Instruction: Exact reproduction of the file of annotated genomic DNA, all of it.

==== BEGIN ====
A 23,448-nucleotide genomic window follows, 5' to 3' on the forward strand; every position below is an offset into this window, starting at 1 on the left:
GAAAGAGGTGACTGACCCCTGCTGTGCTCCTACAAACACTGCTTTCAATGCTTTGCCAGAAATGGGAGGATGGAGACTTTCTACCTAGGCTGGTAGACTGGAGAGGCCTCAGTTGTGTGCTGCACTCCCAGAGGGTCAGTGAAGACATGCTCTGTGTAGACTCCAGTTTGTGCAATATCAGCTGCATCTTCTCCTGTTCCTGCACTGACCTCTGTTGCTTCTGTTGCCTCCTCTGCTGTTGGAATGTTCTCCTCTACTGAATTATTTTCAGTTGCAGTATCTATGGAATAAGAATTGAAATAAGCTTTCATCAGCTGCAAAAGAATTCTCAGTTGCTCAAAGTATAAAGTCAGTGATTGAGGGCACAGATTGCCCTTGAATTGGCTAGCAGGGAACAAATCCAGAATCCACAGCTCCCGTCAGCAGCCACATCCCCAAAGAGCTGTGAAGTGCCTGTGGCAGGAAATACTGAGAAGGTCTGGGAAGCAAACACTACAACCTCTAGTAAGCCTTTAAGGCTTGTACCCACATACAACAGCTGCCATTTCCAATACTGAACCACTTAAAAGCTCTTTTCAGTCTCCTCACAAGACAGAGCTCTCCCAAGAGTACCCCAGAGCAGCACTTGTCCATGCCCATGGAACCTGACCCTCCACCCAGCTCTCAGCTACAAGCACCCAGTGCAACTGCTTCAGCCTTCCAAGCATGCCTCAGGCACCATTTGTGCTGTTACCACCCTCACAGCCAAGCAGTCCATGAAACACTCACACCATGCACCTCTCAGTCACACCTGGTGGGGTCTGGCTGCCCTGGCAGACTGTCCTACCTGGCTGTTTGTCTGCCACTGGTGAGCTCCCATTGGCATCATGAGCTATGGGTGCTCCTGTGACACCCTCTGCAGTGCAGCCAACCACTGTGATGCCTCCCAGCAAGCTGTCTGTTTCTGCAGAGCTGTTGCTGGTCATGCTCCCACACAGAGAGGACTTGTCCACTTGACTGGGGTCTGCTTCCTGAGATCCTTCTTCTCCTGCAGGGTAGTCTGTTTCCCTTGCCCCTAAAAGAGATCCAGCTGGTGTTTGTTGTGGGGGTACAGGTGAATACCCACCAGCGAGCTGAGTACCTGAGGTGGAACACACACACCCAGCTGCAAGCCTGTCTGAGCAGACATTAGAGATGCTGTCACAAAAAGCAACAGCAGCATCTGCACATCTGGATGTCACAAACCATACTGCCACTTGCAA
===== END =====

A 23,448-nucleotide genomic window follows, 5' to 3' on the forward strand; every position below is an offset into this window, starting at 1 on the left:
GAAAGAGGTGACTGACCCCTGCTGTGCTCCTACAAACACTGCTTTCAATGCTTTGCCAGAAATGGGAGGATGGAGACTTTCTACCTAGGCTGGTAGACTGGAGAGGCCTCAGTTGTGTGCTGCACTCCCAGAGGGTCAGTGAAGACATGCTCTGTGTAGACTCCAGTTTGTGCAATATCAGCTGCATCTTCTCCTGTTCCTGCACTGACCTCTGTTGCTTCTGTTGCCTCCTCTGCTGTTGGAATGTTCTCCTCTACTGAATTATTTTCAGTTGCAGTATCTATGGAATAAGAATTGAAATAAGCTTTCATCAGCTGCAAAAGAATTCTCAGTTGCTCAAAGTATAAAGTCAGTGATTGAGGGCACAGATTGCCCTTGAATTGGCTAGCAGGGAACAAATCCAGAATCCACAGCTCCCGTCAGCAGCCACATCCCCAAAGAGCTGTGAAGTGCCTGTGGCAGGAAATACTGAGAAGGTCTGGGAAGCAAACACTACAACCTCTAGTAAGCCTTTAAGGCTTGTACCCACATACAACAGCTGCCATTTCCAATACTGAACCACTTAAAAGCTCTTTTCAGTCTCCTCACAAGACAGAGCTCTCCCAAGAGTACCCCAGAGCAGCACTTGTCCATGCCCATGGAACCTGACCCTCCACCCAGCTCTCAGCTACAAGCACCCAGTGCAACTGCTTCAGCCTTCCAAGCATGCCTCAGGCACCATTTGTGCTGTTACCACCCTCACAGCCAAGCAGTCCATGAAACACTCACACCATGCACCTCTCAGTCACACCTGGTGGGGTCTGGCTGCCCTGGCAGACTGTCCTACCTGGCTGTTTGTCTGCCACTGGTGAGCTCCCATTGGCATCATGAGCTATGGGTGCTCCTGTGACACCCTCTGCAGTGCAGCCAACCACTGTGATGCCTCCCAGCAAGCTGTCTGTTTCTGCAGAGCTGTTGCTGGTCATGCTCCCACACAGAGAGGACTTGTCCACTTGACTGGGGTCTGCTTCCTGAGATCCTTCTTCTCCTGCAGGGTAGTCTGTTTCCCTTGCCCCTAAAAGAGATCCAGCTGGTGTTTGTTGTGGGGGTACAGGTGAATACCCACCAGCGAGCTGAGTACCTGAGGTGGAACACACACACCCAGCTGCAAGCCTGTCTGAGCAGACATTAGAGATGCTGTCACAAAAAGCAACAGCAGCATCTGCACATCTGGATGTCACAAACCATACTGCCACTTGCAA